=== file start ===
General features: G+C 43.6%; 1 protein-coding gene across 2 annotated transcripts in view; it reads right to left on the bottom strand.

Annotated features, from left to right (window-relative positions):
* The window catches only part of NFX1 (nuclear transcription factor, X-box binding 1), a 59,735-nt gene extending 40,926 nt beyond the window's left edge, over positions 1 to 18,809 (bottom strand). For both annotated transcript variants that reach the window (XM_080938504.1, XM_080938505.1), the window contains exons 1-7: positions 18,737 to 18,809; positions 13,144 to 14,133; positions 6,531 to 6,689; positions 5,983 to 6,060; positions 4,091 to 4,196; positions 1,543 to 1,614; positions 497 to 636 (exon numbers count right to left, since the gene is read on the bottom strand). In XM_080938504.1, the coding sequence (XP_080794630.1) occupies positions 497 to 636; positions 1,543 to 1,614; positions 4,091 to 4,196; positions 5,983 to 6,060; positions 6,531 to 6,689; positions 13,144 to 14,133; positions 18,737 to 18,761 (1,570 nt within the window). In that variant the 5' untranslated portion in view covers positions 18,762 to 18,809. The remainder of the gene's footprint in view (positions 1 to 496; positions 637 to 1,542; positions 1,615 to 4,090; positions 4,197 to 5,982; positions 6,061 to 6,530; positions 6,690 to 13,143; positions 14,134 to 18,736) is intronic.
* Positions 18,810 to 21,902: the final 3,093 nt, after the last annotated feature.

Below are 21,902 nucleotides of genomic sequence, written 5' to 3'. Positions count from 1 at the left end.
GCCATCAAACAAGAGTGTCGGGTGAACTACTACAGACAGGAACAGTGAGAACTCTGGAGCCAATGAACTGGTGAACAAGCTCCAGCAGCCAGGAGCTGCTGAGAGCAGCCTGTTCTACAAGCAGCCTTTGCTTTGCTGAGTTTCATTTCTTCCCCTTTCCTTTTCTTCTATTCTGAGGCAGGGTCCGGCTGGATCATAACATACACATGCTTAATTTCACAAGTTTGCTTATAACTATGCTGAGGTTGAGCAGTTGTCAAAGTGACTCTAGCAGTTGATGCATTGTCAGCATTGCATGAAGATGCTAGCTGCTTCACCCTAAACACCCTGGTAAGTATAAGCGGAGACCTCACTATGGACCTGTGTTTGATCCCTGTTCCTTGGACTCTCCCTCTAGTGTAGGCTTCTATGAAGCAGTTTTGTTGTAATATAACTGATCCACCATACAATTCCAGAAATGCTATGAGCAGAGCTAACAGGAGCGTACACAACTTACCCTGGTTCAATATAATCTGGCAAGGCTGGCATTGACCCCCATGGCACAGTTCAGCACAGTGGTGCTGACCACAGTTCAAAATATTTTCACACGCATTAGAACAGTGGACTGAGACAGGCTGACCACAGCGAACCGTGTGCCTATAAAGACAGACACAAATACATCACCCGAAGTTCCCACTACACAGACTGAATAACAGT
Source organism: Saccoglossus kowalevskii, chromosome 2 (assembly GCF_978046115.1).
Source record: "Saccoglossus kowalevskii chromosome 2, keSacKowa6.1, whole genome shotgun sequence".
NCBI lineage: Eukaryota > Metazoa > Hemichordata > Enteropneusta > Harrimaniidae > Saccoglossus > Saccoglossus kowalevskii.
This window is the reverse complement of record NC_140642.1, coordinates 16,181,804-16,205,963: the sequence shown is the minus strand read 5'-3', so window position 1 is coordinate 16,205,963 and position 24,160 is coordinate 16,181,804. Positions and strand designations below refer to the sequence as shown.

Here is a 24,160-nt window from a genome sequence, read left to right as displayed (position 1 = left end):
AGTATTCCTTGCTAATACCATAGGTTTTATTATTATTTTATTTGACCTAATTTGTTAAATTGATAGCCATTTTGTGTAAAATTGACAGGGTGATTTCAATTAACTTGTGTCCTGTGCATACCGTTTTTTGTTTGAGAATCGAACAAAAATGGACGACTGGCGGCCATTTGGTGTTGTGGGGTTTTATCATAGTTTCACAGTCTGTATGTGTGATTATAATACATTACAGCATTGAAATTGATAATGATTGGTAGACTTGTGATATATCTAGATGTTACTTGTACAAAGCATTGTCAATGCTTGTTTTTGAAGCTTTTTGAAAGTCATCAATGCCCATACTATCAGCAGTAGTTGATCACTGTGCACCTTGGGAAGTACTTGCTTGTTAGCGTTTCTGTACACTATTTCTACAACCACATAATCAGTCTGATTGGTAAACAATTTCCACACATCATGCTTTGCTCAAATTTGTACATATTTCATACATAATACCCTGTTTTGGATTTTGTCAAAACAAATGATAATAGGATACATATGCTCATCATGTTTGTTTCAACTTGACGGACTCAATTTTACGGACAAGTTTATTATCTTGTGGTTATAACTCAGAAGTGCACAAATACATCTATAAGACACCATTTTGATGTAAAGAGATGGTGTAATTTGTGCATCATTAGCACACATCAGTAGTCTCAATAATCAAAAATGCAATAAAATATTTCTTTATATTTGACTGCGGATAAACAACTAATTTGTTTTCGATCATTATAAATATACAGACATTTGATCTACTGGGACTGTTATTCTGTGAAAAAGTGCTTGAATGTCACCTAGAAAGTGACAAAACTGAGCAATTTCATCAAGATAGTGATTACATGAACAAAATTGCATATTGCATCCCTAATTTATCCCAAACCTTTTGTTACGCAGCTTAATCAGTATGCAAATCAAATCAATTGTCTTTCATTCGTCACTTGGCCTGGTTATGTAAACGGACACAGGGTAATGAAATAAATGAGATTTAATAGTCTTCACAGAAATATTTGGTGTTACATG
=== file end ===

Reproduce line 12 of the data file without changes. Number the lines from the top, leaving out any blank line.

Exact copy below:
AGTATTCCTTGCTAATACCATAGGTTTTATTATTATTTTATTTGACCTAATTTGTTAAATTGATAGCCATTTTGTGTAAAATTGACAGGGTGATTTCAATTAACTTGTGTCCTGTGCATACCGTTTTTTGTTTGAGAATCGAACAAAAATGGACGACTGGCGGCCATTTGGTGTTGTGGGGTTTTATCATAGTTTCACAGTCTGTATGTGTGATTATAATACATTACAGCATTGAAATTGATAATGATTGGTAGACTTGTGATATATCTAGATGTTACTTGTACAAAGCATTGTCAATGCTTGTTTTTGAAGCTTTTTGAAAGTCATCAATGCCCATACTATCAGCAGTAGTTGATCACTGTGCACCTTGGGAAGTACTTGCTTGTTAGCGTTTCTGTACACTATTTCTACAACCACATAATCAGTCTGATTGGTAAACAATTTCCACACATCATGCTTTGCTCAAATTTGTACATATTTCATACATAATACCCTGTTTTGGATTTTGTCAAAACAAATGATAATAGGATACATATGCTCATCATGTTTGTTTCAACTTGACGGACTCAATTTTACGGACAAGTTTATTATCTTGTGGTTATAACTCAGAAGTGCACAAATACATCTATAAGACACCATTTTGATGTAAAGAGATGGTGTAATTTGTGCATCATTAGCACACATCAGTAGTCTCAATAATCAAAAATGCAATAAAATATTTCTTTATATTTGACTGCGGATAAACAACTAATTTGTTTTCGATCATTATAAATATACAGACATTTGATCTACTGGGACTGTTATTCTGTGAAAAAGTGCTTGAATGTCACCTAGAAAGTGACAAAACTGAGCAATTTCATCAAGATAGTGATTACATGAACAAAATTGCATATTGCATCCCTAATTTATCCCAAACCTTTTGTTACGCAGCTTAATCAGTATGCAAATCAAATCAATTGTCTTTCATTCGTCACTTGGCCTGGTTATGTAAACGGACACAGGGTAATGAAATAAATGAGATTTAATAGTCTTCACAGAAATATTTGGTGTTACATG